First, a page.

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Hi folks, I wouldn't consider myself a newbie to software and hardware, but Linux is certainly not a strong suit for me, so I'm sure I'll be posting more questions than answers on LQ. So thank you in advance for your patients and help.
The Problem: I'm in a situation where I'm "movin' & grovin" a lot for the military. Not knowing when or where I'll be sometimes and not always being able to use my own hardware. I only need to really use "web access" stuff, that requires CAC card access. Avoiding having to install drivers on machines that aren't mine would be optimal.
I'd played with installing Ubuntu, Xubuntu, Linux Mint on flash drives and it all goes okay, but I cannot, for the life of me, tell which is more efficient for my needs. Sometimes I'll be on my desktop which is more than powerful enough to run any flavor of Linux, then sometimes I'll be on an old iMac Core Duo… and I'm sure it's NOT 64 bit.
My dream would be to install a version of Linux on a thumb/flash drive to be able to boot into Linux from any machine on the planet. I'm assuming that my best bet would be a 32 bit version and a UI that doesn't tax the hardware too hard.
I have no experience with CAC so I don't know if it works with Linux, you'll need to verify that before getting too far with your project.
Also at the risk of stating the obvious, it is extremely unlikely that the military's computer usage policies allow you to "boot into Linux from any machine on the planet" so please follow the rules and don't get into any trouble.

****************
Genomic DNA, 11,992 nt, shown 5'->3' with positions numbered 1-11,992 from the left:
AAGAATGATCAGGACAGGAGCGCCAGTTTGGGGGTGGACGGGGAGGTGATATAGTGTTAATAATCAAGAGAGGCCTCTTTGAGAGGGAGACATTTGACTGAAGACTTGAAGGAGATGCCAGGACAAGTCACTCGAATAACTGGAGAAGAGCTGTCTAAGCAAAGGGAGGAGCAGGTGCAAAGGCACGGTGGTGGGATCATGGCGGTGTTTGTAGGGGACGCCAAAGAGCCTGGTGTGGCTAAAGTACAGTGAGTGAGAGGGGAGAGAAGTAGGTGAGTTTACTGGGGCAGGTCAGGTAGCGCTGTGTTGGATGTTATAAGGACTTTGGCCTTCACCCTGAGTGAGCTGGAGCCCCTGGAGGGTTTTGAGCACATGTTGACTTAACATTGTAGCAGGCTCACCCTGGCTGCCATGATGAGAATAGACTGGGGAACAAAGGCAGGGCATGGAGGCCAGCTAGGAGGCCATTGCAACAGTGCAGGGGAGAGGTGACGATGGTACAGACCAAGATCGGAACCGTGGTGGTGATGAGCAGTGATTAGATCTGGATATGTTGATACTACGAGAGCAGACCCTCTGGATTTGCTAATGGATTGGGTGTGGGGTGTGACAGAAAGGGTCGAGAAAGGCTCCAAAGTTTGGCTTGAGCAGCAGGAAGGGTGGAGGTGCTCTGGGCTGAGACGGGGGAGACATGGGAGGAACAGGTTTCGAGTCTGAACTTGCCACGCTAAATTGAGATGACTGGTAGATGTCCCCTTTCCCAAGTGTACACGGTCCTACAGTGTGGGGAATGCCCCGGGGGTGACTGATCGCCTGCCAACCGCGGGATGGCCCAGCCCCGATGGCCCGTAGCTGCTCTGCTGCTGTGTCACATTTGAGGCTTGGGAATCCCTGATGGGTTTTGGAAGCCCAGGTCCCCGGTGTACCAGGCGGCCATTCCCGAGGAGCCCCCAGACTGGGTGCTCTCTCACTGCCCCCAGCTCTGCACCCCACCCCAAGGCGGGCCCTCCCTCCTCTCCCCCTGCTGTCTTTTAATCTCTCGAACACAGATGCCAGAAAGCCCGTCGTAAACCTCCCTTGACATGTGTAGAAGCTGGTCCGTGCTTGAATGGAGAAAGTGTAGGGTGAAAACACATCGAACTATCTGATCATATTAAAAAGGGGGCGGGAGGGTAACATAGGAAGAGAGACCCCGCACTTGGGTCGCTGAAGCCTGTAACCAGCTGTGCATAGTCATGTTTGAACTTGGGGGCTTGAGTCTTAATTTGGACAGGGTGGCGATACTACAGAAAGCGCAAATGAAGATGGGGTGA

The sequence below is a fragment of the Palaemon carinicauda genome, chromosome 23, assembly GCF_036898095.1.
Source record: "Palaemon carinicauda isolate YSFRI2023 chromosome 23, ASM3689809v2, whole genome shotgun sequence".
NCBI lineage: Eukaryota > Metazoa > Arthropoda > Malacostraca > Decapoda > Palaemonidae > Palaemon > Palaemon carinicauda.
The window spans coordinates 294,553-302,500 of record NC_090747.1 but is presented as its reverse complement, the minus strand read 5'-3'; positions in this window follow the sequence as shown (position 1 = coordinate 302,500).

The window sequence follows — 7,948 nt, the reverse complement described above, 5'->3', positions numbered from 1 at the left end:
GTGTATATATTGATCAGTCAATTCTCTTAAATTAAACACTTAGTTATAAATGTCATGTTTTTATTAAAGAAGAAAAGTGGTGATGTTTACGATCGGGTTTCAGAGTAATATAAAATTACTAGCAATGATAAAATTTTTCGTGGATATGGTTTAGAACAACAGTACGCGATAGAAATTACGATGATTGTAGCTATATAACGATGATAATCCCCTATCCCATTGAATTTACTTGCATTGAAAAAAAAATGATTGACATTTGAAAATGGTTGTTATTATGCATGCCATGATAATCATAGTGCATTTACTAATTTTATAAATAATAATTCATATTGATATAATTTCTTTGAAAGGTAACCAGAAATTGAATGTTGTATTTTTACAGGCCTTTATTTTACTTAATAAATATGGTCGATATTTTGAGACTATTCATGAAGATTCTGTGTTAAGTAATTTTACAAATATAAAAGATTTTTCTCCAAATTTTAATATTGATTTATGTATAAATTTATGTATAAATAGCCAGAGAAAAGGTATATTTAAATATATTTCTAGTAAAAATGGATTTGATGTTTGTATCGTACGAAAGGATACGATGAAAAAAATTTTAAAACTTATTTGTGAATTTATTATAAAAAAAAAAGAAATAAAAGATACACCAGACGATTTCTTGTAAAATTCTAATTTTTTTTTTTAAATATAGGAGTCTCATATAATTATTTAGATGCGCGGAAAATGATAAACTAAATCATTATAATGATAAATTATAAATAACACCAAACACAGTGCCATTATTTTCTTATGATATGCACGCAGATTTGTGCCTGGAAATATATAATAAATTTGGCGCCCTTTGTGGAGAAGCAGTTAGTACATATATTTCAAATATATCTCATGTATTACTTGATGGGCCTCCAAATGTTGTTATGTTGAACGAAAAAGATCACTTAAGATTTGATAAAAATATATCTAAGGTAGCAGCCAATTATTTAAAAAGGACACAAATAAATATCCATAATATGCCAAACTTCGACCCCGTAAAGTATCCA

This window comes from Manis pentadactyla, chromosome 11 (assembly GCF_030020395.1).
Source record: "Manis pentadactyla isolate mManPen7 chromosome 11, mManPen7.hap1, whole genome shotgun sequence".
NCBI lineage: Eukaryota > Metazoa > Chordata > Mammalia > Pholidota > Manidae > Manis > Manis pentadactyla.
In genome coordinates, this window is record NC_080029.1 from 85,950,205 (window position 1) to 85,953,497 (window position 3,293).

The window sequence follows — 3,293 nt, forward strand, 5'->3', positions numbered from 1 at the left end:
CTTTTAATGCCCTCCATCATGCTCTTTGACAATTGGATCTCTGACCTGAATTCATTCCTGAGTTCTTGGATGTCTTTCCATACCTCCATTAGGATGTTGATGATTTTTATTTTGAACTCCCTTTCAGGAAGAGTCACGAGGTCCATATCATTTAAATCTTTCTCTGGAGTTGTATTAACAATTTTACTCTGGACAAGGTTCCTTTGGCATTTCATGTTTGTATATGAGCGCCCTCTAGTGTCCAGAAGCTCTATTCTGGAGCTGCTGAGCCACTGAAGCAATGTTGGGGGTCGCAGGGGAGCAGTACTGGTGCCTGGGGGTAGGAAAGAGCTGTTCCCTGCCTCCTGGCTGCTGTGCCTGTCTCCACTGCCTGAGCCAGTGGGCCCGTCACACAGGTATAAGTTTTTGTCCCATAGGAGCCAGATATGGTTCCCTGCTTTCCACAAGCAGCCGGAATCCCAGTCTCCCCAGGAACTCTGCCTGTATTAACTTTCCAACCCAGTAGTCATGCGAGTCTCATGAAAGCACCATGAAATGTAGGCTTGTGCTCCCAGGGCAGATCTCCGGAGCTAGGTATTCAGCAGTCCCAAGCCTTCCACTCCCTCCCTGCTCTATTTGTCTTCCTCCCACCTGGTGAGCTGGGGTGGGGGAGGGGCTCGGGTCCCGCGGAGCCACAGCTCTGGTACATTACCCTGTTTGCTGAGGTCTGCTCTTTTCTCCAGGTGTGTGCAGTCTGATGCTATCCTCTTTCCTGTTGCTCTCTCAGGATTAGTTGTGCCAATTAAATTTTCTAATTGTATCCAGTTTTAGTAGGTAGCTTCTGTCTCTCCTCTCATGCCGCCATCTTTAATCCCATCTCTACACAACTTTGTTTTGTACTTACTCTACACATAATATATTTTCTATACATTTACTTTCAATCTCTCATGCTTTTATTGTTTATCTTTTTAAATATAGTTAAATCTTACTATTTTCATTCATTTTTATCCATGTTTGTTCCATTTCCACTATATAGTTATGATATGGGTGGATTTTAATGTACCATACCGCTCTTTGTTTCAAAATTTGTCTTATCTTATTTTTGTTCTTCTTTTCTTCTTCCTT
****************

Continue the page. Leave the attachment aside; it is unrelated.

that looks good, I'll certainly give that a try.
I will not be booting into classified computers with the drive, that's a definite no no. My intention is to access DOD email and DOD websites that require CAC access without using a OS that isn't controlled/administer by myself. Having access at "home" is nothing new, it's actually a small requirement from my command. I do access these DOD websites all the time from my personal computer, I would just prefer a more safer way of knowing where my data is sitting. I'd like to separate my personal computer from my work computer without having to completely by new hardware. And if worst comes to worst... In a situation where I'd have to use a co-workers personal laptop, I'd rather boot into the drive and then access those needed sites, and when I'm finished... leave the laptop knowing I didn't leave any data that was important to me.